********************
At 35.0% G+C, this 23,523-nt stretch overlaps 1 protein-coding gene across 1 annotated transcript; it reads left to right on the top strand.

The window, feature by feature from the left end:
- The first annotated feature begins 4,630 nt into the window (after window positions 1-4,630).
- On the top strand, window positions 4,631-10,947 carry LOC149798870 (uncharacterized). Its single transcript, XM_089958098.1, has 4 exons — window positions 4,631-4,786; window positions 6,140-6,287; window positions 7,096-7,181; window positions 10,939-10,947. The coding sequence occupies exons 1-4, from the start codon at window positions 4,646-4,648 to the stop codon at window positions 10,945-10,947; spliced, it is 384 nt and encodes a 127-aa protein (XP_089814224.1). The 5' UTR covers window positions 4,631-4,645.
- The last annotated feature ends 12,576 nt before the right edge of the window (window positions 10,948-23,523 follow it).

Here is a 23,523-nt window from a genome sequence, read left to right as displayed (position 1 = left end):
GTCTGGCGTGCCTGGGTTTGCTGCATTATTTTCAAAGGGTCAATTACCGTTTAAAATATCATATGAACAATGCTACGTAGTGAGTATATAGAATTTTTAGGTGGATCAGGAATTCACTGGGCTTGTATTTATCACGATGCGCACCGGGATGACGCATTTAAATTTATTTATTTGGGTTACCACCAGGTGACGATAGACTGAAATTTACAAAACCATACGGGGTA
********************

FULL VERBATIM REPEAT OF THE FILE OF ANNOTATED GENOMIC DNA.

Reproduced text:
At 35.0% G+C, this 23,523-nt stretch overlaps 1 protein-coding gene across 1 annotated transcript; it reads left to right on the top strand.

The window, feature by feature from the left end:
- The first annotated feature begins 4,630 nt into the window (after window positions 1-4,630).
- On the top strand, window positions 4,631-10,947 carry LOC149798870 (uncharacterized). Its single transcript, XM_089958098.1, has 4 exons — window positions 4,631-4,786; window positions 6,140-6,287; window positions 7,096-7,181; window positions 10,939-10,947. The coding sequence occupies exons 1-4, from the start codon at window positions 4,646-4,648 to the stop codon at window positions 10,945-10,947; spliced, it is 384 nt and encodes a 127-aa protein (XP_089814224.1). The 5' UTR covers window positions 4,631-4,645.
- The last annotated feature ends 12,576 nt before the right edge of the window (window positions 10,948-23,523 follow it).

Here is a 23,523-nt window from a genome sequence, read left to right as displayed (position 1 = left end):
GTCTGGCGTGCCTGGGTTTGCTGCATTATTTTCAAAGGGTCAATTACCGTTTAAAATATCATATGAACAATGCTACGTAGTGAGTATATAGAATTTTTAGGTGGATCAGGAATTCACTGGGCTTGTATTTATCACGATGCGCACCGGGATGACGCATTTAAATTTATTTATTTGGGTTACCACCAGGTGACGATAGACTGAAATTTACAAAACCATACGGGGTA